St. Patrick's in the Marigny, March 2013.

St. Patrick’s in the Marigny, March 2013.

I swore I would ignore the Downtown St. Patrick’s Parade, but tired or not, I walked the few blocks to Royal Street and watched as the much-smaller parade wound through the Bywater and Marigny. it was fun to watch with the crowds from the neighborhoods. And while far from sedate, it carried with a local charm. But afterwards, with the sun setting, I finally took refuge in my small hotel courtyard.

It had been a busy, sometimes frenetic, but thoroughly rewarding multicultural weekend.

Downtown St. Patrick’s Parade, March 17, 2009 Wednesday, Feb 27 2013 

UNH students at the Downtown St. Patrick's Day Parade on Frenchmen Street, March 2009.

UNH students at the Downtown St. Patrick’s Day Parade on Frenchmen Street, March 2009.

Everybody Loves a Parade Wednesday, Feb 20 2013 

To my current students (and others):

My dream is to create a January Term course on New Orleans street culture; the second lines, jazz funerals, Mardi Gras Indians, and participatory parades. But until then, I just get to enjoy the opportunities that present themselves during our spring break trip. And just to lay it out for you, here are the spectacles that await us.

Italian American Marching Club St. Joseph's Parade, March 2007.

Italian American Marching Club St. Joseph’s Parade, March 2007.

On the day we arrive in New Orleans, the French Quarter play host to the Italian American Marching Club’s St. Joseph Parade. The grand marshal of the parade is composer and actor Frank Stallone, Jr. (Sylvester Stallone’s younger brother). There will be plenty of opportunities for beads and kisses from old (Italian) guys.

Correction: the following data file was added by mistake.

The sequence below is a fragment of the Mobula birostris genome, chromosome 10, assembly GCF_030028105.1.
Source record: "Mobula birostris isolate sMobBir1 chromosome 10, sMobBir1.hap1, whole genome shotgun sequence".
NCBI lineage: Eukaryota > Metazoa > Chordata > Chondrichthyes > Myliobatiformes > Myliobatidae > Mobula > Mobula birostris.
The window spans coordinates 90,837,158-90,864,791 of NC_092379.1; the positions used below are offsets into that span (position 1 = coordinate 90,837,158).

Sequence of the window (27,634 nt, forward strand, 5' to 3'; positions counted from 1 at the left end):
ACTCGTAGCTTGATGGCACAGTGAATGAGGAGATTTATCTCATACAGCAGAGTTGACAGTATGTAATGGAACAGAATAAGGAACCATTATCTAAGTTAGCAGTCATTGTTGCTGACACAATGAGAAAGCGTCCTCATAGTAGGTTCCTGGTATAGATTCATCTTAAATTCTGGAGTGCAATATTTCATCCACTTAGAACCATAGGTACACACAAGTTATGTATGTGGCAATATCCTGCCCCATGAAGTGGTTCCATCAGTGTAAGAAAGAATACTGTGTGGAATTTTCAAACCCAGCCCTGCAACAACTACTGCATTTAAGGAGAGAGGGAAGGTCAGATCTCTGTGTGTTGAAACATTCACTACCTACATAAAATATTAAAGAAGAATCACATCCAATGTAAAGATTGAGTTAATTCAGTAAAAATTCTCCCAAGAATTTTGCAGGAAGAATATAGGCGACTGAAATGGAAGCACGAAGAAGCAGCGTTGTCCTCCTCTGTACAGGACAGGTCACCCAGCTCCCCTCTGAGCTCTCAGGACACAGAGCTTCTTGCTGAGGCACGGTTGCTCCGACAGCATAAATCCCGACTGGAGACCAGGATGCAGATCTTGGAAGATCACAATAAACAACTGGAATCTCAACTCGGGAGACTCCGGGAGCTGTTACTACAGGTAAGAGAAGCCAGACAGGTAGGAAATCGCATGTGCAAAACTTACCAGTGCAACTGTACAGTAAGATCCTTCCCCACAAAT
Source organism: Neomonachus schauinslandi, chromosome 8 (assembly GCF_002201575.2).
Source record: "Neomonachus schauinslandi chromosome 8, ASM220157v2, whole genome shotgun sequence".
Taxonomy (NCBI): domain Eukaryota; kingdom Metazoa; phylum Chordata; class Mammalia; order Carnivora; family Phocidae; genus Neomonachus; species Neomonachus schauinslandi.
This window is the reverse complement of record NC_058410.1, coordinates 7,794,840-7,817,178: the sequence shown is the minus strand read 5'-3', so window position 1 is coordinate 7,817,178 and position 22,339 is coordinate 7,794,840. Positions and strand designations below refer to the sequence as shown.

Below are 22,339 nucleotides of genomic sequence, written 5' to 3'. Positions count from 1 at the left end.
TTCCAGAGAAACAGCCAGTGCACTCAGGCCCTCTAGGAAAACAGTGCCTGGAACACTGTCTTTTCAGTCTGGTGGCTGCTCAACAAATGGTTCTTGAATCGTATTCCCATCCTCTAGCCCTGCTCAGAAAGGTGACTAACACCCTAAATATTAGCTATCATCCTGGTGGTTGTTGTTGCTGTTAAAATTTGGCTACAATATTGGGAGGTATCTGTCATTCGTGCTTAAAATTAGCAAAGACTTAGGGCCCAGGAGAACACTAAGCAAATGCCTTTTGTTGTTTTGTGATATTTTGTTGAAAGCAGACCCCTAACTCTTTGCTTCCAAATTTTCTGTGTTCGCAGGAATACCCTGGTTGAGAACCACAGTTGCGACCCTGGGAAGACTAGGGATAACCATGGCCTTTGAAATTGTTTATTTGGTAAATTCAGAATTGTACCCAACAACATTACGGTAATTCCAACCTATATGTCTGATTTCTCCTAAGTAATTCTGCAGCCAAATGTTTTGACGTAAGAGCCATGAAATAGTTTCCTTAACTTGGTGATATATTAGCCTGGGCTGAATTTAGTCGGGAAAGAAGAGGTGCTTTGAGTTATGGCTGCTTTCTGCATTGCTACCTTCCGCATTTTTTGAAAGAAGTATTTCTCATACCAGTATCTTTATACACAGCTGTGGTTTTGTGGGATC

Keep'n It Real Second Line, March 2012.

Keep’n It Real Second Line, March 2012.

The following day we can head up to Bayou St. John for the Keep’n It Real Social Aid  and Pleasure Club Second Line. The brass band has not been announced yet, but it will be worth following for a few blocks. For lunch, you’ll have your choice of po’ boys from the Parkway Bakery or grilled sausage or pork chop sandwiches along the parade route. Tough choice.

It’s rather quiet during the week, but on Friday evening we can watch the drunken block party that is the Jim Monaghan’s St. Patrick’s Day Parade. It begins and ends at Molly’s at the Market bar on Decatur St. I’ve witnessed it a number of times and I question whether it ever really leaves the bar, but I can’t be sure. The published parade route suggests otherwise, but I am not convinced.

Irish Elvis, Irish Channel St. Patrick's Parade, March 2008.

Irish Elvis, Irish Channel St. Patrick’s Parade, March 2008.

Before you all leave, I’d suggest hitting the Irish Channel St. Patrick’s Day Parade. It’s the one I enjoy the most. It seems to have the most history. It takes place under a canopy of oaks along St. Charles Avenue. And it will give you a great send-off for the long trip home. And you’ll leave with plenty of green beads and more kisses from old (Irish) guys.

And if tradition (and the weather) holds, the day after you leave will be the Mardi Gras Indians’ “Super Sunday.” it is a shame you will miss it, but I promise to take plenty of pictures.

Saint Patrick’s Day in New Orleans Sunday, Mar 18 2012 

Crawfish for our last dinner in Slidell, March 2012